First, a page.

By Haley Lachnidt, Momivate's Unique Circumstances CouncilMom
I asked people who identify with the LGBTQ+ community what they wish their families would or wouldn’t have said when they came out, and these were the responses:
“If my parents would have shown a little bit of support it would have made a world of difference. Instead, they took away all of my possessions that made me happy, they bullied and beat me. Now, they can’t understand why I can’t get close to them. I just wanted to be accepted. Now they tell me they don’t believe I’m really bisexual.”
“I wish my mom would have said something, anything at all. I wish my dad would have told me that he still loved me, rather than telling me I was going to fail at every relationship for the rest of my life.”
“I wish they didn’t tell me what I was doing is disgusting.”
“I just wish my sister wouldn’t have said ‘you just left an abusive relationship, you aren’t gay, it’s just a phase,’ not realizing I’ve been gay my whole life. I just hid my sexuality and forced myself to wear a straight mask in order to survive our family. My parents were the only people that didn’t know, and when I finally got the guts to tell them, my mom couldn’t shut up about how my brother is dating ‘a bisexual’ and how disgusted she is by it. I wish I could hear ‘I just want you to be happy, I love you no matter what.’ I know I will never hear that from my family, so I always make sure I say it to my own son.”
“I wish my mom hadn’t acted accepting and then requested I leave my identity at home when she’d invite me over. I wish she had the decency to say what she really wanted to say about it when I came to her the first time, instead of pretending and giving me false hope that I’m still accepted.”
“I wish my father hadn’t said I need therapy and would have accepted me along with all of my friends.”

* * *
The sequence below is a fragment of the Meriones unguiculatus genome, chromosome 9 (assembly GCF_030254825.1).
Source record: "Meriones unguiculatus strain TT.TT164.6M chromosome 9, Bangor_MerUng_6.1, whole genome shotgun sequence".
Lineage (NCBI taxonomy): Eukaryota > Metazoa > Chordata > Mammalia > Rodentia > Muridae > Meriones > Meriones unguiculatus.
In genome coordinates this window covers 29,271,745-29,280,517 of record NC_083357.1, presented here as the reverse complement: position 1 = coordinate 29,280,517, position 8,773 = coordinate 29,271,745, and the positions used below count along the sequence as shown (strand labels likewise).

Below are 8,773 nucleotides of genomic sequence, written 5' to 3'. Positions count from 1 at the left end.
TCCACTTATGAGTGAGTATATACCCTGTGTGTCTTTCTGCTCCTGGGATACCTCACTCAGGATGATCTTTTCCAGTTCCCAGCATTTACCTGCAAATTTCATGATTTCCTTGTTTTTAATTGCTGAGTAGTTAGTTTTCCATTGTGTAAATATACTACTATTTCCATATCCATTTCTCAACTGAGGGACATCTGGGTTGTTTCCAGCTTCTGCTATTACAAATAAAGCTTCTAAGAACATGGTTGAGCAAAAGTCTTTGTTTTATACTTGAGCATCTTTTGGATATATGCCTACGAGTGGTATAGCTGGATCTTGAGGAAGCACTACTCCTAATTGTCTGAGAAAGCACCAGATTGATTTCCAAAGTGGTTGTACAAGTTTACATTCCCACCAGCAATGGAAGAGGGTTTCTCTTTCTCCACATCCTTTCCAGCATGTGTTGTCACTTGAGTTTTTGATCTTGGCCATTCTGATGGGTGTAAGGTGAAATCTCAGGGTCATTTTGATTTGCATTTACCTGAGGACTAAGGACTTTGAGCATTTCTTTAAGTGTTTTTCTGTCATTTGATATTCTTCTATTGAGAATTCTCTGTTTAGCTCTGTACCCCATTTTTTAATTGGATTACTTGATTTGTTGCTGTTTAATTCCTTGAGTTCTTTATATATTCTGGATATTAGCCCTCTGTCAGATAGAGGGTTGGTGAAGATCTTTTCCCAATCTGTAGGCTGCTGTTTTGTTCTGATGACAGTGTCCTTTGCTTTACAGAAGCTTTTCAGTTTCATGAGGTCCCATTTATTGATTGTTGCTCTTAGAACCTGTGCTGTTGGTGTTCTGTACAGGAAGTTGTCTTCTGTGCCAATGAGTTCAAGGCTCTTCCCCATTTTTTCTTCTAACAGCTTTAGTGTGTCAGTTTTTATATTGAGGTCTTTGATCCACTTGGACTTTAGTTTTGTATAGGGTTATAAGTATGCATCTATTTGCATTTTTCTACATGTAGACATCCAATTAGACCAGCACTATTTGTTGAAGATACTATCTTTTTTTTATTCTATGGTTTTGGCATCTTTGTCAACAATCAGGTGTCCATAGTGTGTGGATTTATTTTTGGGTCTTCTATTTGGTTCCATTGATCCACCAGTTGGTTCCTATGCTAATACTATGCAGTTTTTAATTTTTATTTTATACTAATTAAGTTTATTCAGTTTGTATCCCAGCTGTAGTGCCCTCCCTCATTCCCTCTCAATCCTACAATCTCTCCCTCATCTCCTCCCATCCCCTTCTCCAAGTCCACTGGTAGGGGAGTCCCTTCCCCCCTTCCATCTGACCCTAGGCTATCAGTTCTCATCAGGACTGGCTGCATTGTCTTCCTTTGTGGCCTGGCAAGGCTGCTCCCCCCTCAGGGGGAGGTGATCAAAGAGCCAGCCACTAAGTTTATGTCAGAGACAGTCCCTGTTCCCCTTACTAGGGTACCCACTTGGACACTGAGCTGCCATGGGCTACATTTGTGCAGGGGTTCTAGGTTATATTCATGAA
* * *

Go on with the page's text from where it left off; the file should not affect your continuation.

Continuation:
“I haven’t told my family. I have known I’m gay since I was 11 years old and I have not told anybody. I did try to tell my mom when I first discovered it, and she questioned me like she didn’t believe me or trust in the fact that I know who I am attracted to. She’d go behind my back talking to my friends about how my taste in men has always been feminine men, but she’d also say it was only a phase. She acted accepting to my face, but I could see in her eyes and in the things she’d say behind my back that she didn't mean it. I’ve hinted it towards the rest of my family but I also listen to the things and the slurs they openly say when talking about the LGBTQ community. I don’t think I will ever tell them. I know if I did I wouldn’t have a family anymore, and that’s the loneliest feeling in the world. I just wish I could have a family, even if they don’t understand it, I wish they would just accept me as their family no matter who I love. I wish I didn’t have to feel like a stranger and an outsider in my own family anymore.”
“I wish my dad would’ve started using my chosen name and pronouns. I wish he wouldn’t have made me out to be the bad guy, like me being who I am was causing him pain.”
“I have been lucky. My mom has been absolutely lovely. I actually got this text from her the week after I told her. She had bought a decorative pillow with hearts in the shape of a rainbow and told me ‘bought you something, I love you for who you are.’ She asked some questions that you generally shouldn’t ask, but she gets a pass because I want her to ask me anything if it can help her to understand. She’s supportive, it’s just still new to her. I also got a text from my aunt after I spent a weekend with her and told her I have a girlfriend. She essentially said she will always be the leader of my fan club because I’m her girl, I’m me no matter who I love, and that the whole family will always love me for me, no matter what.”
LGBTQ youth want nothing more than to be loved and accepted by their family. Family is the most important thing no matter who you love or who someone else in your family loves. When anybody, part of the LGBTQ+ community or not, has family on their side, facing the rest of the world becomes a lot easier than it would be without family.
LGBTQ youth face many challenges from the rest of the world. Challenges such as bullying, harassment, discrimination, stalking, and even trouble finding jobs or being allowed to participate in extracurricular activities at school, and the only reason for this hatred is because of who they can’t help but love.
With family on their side, the risks LGBTQ youth face as a consequence of harrassment and discrimination such as self-harm, suicide, mental illness, homelessness, and substance abuse can greatly decrease.
Hate does not counteract love. Love conquers all.
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